Taylor Willis is an excellent example of the empathy and community involvement that this world so desperately needs now. From wanting to prepare the future generation of medical heroes for inevitable challenges, to her passion for bringing daily joy to our geriatric population, she is a truly inspiring individual with a promising future ahead of her.
Willis graduated from Boise State in May 2018. She earned her Bachelor of Science degree in Health Sciences Studies General Health Emphasis and a minor in Psychology. While attending Boise State, she was a John William Jackson Fund Jim Plumtree Pre-Occupational Therapy scholar. In April 2021 she will complete her Doctor of Occupational Therapy through the University of Mary in North Dakota. To give back to the current students in the pathways she established her capstone project at Boise State, titled Occupational Performance. This project consists of workshops discussing hurdles that pre-health students must overcome, as well as how to cope with them.
As she created her Capstone Project, she took several elements into consideration: “as students are transitioning from being a student to being a medical professional, it is always a mental health challenge.”
She was once part of the pre-health professions pathways student population and knows the struggles that come along with being involved in the pre-health pathways. As COVID-19 made an entrance into the world and university life, mental health struggles such as burnout became more prevalent. She created her workshops to teach students self-awareness. This allowed students to identify their stress triggers, cope, and overcome their struggles. Each workshop also consists of an activity, such as progressive muscle relaxation, that students can participate in and reflect on.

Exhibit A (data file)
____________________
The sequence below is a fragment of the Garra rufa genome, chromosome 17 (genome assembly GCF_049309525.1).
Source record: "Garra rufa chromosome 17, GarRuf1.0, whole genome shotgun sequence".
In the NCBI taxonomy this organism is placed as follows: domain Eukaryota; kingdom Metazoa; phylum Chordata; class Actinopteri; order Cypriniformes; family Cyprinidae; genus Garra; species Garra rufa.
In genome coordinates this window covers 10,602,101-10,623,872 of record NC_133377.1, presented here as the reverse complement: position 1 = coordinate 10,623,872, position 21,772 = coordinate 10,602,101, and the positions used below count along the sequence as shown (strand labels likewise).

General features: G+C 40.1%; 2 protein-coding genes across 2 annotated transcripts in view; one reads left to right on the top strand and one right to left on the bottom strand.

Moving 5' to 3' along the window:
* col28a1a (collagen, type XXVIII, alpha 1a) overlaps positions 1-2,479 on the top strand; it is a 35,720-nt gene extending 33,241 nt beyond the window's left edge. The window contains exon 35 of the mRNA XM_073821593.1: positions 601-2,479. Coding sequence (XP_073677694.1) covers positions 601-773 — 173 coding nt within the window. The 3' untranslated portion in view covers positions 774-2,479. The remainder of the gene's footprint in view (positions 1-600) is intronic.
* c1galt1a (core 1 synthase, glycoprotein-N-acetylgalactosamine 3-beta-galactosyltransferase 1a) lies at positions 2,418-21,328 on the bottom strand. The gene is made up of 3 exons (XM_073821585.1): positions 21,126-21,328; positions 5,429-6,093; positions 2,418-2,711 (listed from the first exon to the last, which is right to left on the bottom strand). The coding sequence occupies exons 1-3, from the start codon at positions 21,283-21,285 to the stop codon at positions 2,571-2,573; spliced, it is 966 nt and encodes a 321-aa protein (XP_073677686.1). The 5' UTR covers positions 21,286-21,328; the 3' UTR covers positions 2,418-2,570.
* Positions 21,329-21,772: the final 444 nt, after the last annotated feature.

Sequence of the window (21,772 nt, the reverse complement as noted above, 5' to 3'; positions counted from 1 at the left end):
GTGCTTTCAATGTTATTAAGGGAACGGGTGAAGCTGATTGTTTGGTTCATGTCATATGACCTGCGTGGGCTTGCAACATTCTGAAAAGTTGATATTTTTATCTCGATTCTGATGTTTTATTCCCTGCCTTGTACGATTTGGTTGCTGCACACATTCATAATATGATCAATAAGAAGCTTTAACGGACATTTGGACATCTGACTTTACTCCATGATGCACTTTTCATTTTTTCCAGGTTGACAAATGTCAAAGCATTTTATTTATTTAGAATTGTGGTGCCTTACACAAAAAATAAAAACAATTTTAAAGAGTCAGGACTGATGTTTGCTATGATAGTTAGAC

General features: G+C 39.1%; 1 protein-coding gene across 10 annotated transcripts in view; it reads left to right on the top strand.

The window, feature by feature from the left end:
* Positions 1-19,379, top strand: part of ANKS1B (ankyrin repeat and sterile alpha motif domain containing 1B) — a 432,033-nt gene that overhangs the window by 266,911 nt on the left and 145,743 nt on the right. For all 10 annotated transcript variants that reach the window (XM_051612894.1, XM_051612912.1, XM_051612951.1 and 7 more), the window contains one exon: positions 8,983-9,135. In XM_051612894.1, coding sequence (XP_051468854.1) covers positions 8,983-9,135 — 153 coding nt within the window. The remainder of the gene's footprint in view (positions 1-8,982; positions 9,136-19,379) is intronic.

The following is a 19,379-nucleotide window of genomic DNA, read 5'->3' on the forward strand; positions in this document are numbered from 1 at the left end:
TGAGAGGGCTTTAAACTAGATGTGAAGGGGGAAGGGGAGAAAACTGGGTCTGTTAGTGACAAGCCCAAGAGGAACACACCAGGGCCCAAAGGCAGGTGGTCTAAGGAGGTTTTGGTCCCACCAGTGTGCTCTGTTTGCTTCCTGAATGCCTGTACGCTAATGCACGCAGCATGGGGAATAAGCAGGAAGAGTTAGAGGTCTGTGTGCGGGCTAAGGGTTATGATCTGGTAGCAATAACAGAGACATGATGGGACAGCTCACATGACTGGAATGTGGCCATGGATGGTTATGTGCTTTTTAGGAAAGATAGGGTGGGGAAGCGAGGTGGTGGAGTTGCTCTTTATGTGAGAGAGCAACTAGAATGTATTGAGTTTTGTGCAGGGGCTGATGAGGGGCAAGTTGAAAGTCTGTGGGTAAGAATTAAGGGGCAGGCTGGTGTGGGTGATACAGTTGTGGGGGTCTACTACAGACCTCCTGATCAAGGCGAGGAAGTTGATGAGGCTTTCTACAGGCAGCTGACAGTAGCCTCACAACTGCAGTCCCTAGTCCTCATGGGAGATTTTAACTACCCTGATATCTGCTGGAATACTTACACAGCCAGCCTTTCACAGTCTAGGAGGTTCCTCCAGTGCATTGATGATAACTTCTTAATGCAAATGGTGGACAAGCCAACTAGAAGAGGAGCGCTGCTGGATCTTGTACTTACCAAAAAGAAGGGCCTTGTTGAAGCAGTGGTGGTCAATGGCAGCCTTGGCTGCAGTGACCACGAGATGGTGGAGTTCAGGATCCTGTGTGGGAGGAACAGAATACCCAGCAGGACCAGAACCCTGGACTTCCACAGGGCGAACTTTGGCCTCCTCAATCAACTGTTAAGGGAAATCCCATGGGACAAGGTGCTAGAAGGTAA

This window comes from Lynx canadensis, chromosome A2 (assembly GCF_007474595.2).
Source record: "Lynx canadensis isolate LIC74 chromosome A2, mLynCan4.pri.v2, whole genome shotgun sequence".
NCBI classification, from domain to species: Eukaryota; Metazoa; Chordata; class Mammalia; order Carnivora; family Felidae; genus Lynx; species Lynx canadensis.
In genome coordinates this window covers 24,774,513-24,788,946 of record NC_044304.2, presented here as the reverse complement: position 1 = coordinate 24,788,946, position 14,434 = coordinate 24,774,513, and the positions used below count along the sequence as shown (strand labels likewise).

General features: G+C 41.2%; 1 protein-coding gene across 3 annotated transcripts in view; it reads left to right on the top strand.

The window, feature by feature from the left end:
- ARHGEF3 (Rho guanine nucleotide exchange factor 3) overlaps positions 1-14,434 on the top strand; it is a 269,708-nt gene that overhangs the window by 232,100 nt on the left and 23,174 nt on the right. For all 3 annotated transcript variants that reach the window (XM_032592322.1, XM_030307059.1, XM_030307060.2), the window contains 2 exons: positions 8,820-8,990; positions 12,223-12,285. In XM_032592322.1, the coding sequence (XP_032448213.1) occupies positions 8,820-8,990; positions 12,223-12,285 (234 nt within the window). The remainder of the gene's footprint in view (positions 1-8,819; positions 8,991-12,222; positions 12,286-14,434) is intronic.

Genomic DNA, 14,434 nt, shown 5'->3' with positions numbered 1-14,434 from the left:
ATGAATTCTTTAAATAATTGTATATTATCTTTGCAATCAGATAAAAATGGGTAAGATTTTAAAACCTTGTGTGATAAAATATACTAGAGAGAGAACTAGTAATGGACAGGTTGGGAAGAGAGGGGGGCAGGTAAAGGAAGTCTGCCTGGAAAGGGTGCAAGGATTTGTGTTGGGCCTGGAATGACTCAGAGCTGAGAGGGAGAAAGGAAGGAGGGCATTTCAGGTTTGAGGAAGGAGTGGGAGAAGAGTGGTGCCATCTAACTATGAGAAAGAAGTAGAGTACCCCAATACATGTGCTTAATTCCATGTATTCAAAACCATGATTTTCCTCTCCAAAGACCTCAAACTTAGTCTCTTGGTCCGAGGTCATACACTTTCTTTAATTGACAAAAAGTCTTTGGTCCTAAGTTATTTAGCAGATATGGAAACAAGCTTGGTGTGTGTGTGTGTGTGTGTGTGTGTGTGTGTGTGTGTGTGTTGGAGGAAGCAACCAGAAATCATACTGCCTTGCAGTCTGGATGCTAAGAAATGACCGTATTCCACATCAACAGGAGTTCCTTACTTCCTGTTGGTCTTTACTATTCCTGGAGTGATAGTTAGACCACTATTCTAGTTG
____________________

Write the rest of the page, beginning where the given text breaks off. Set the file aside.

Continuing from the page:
Why Occupational Therapy?
Occupational therapy is defined as therapy or help to enable or encourage participation in daily activities despite limitation in physical or mental functioning . Daily activities include self-care skills, education, work or social interactions. Willis developed her interest in occupational therapy because of the strong impact it has on those who are challenged by daily activities. “The amazing thing about occupational therapy is that it focuses on independence,” said Willis. “People who have just had a joint replacement, or have a mental illness still have the right to participate in everyday life.”
Occupational therapy is especially important now for treating individuals with long term COVID-19 side effects. Determining the amount of activity an individual can partake in with depleted oxygen levels is one of the many current challenges of occupational therapists.
Jim Plumtree Scholarship Program
Jim Plumtree was a close friend of the board members of the John William Jackson Fund. The scholarship was established in 2014, in Plumtree’s memory, and since then nine students have been given 10 awards. The John William Jackson Foundation funds several scholarships by collecting and recycling scrap metal from large construction sites.. Willis was awarded the Jim Plumtree Scholarship for Pre-Occupational Therapy students. This financial help gave Willis the opportunity to cut her work hours and use her extra time to participate in occupational therapy activities and on the job experiences. This allowed her to become more acquainted with this occupation and decide for sure that this was her future.
Students can also participate in the workshops through email. Students can sign up for the workshops through emailing Willis at firstname.lastname@example.org or message the Instagram page @occupational_skillsworkshop.
After she graduates from University of Mary, Willis plans to move back to the Treasure Valley and work as an acute care occupational therapist for geriatric populations.
By: Hannah McNamee